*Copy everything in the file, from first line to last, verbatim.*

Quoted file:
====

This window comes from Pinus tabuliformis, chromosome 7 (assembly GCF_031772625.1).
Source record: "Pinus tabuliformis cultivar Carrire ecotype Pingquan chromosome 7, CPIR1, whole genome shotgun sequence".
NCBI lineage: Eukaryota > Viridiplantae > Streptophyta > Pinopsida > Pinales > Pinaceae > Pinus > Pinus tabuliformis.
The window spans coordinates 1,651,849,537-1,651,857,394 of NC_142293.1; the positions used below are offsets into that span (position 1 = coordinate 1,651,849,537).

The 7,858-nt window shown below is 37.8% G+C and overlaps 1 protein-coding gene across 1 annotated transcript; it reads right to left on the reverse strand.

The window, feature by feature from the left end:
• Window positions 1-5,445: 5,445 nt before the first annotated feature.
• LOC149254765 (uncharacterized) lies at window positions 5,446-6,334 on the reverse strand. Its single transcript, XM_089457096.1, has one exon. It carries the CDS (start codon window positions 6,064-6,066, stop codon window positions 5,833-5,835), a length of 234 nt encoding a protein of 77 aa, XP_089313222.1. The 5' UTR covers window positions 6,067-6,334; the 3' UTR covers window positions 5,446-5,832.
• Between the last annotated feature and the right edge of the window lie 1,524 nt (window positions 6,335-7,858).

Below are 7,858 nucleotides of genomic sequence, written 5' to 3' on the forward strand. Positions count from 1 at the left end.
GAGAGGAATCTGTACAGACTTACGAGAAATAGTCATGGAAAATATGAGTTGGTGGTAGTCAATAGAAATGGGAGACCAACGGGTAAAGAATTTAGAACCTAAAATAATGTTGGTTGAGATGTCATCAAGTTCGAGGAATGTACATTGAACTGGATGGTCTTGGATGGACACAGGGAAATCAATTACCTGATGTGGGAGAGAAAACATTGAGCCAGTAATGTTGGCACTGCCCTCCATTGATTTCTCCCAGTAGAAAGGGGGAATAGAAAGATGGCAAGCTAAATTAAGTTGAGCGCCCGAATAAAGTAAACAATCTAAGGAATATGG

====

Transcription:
This window comes from Pinus tabuliformis, chromosome 7 (assembly GCF_031772625.1).
Source record: "Pinus tabuliformis cultivar Carrire ecotype Pingquan chromosome 7, CPIR1, whole genome shotgun sequence".
NCBI lineage: Eukaryota > Viridiplantae > Streptophyta > Pinopsida > Pinales > Pinaceae > Pinus > Pinus tabuliformis.
The window spans coordinates 1,651,849,537-1,651,857,394 of NC_142293.1; the positions used below are offsets into that span (position 1 = coordinate 1,651,849,537).

The 7,858-nt window shown below is 37.8% G+C and overlaps 1 protein-coding gene across 1 annotated transcript; it reads right to left on the reverse strand.

The window, feature by feature from the left end:
• Window positions 1-5,445: 5,445 nt before the first annotated feature.
• LOC149254765 (uncharacterized) lies at window positions 5,446-6,334 on the reverse strand. Its single transcript, XM_089457096.1, has one exon. It carries the CDS (start codon window positions 6,064-6,066, stop codon window positions 5,833-5,835), a length of 234 nt encoding a protein of 77 aa, XP_089313222.1. The 5' UTR covers window positions 6,067-6,334; the 3' UTR covers window positions 5,446-5,832.
• Between the last annotated feature and the right edge of the window lie 1,524 nt (window positions 6,335-7,858).

Below are 7,858 nucleotides of genomic sequence, written 5' to 3' on the forward strand. Positions count from 1 at the left end.
GAGAGGAATCTGTACAGACTTACGAGAAATAGTCATGGAAAATATGAGTTGGTGGTAGTCAATAGAAATGGGAGACCAACGGGTAAAGAATTTAGAACCTAAAATAATGTTGGTTGAGATGTCATCAAGTTCGAGGAATGTACATTGAACTGGATGGTCTTGGATGGACACAGGGAAATCAATTACCTGATGTGGGAGAGAAAACATTGAGCCAGTAATGTTGGCACTGCCCTCCATTGATTTCTCCCAGTAGAAAGGGGGAATAGAAAGATGGCAAGCTAAATTAAGTTGAGCGCCCGAATAAAGTAAACAATCTAAGGAATATGG